Shannon Bolithoe : A Writing Life

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20+ Social Media Hacks and Tips From the Pros : Social Media Examiner

Are you looking for the newest social media tips and techniques? Discover more than 20 ways to improve your marketing and save time.

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Character development: why do people drink (to excess)?

By Toni Kennedy

When developing your characters it is important to understand their motivations for acting as they do. In relation to problematic alcohol use it is though that there are two dimensions that explain why people drink:

  • Positive versus negative reinforcement and
  • Internal versus external motivation. That is, people may drink to obtain a desired outcome (positive reinforcement) or to avoid a negative outcome (negative reinforcement) and also for internal reasons (e.g., manipulating mood) or external reasons (e.g., social approval).

Crossing these dimensions results in four distinct drinking motives: social (positive, external), enhancement (positive, internal), conformity (negative, external), and coping (negative, internal). Social motives involve drinking to affiliate or celebrate with friends; in contrast, enhancement motives involve drinking to increase positive moods, such as excitement. Conformity motives, common in adolescents, involve drinking to fit in with peers. Last, coping motives involve drinking to alleviate negative affect, such as anxiety or depression.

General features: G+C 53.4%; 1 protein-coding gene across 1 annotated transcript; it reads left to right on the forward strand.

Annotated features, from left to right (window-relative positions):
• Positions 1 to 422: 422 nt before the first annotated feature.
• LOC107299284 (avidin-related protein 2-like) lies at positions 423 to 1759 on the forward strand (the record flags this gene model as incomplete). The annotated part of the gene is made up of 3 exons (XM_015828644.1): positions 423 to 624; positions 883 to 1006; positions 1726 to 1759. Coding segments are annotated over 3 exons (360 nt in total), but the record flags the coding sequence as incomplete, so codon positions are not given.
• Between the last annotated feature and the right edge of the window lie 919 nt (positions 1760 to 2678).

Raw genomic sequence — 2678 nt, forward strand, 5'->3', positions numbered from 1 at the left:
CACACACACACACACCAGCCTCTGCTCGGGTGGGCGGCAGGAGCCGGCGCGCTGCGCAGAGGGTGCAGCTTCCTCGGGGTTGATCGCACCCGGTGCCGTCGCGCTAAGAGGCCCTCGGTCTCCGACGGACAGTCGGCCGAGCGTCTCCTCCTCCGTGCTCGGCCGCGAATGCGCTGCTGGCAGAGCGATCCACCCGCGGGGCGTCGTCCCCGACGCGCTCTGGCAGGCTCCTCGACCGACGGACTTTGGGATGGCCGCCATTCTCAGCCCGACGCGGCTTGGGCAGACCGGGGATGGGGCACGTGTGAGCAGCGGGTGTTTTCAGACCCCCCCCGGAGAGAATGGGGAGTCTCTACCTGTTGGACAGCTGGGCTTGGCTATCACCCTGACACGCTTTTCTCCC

Each motive has distinct alcohol outcomes:

  • Internal motivations (enhancement and coping motives) are significantly associated with drinking quantity and frequency and alcohol-related problems.
  • Enhancement motives are predictive of alcohol-related problems through increased consumption.
  • Coping motives are directly related to alcohol-related problems even after accounting for consumption.
  • Social motives are related to drinking quantity and frequency but not to alcohol-related problems.
  • Conformity motives are negatively associated with drinking quantity and frequency but are positively associated with alcohol-related problems

Coping motives have been further subdivided into two types which both uniquely predict alcohol-related problems:

  • coping with anxiety motives
  • coping with depression motives

Drinking Partnerships

Alcohol use by one partner often influences alcohol use by the other (i.e., social influence) and congruence of drinking patterns between partners is linked with relationship satisfaction. The similarity of alcohol use between romantic partners may be related to both selection and socialization (or social influence) processes. Selection occurs through the influence of individual characteristics, which lead an individual to seek out particular people.

During emerging adulthood, heavy episodic drinkers (five or more drinks in a 2-hr period) are more likely to create friendships with other heavy episodic drinkers. Social influence effects for alcohol are also found in married and dating couples. Thus, individuals are likely to initially seek out others with similar patterns of alcohol use (selection) and may then further escalate their drinking over time because of social influence (socialization).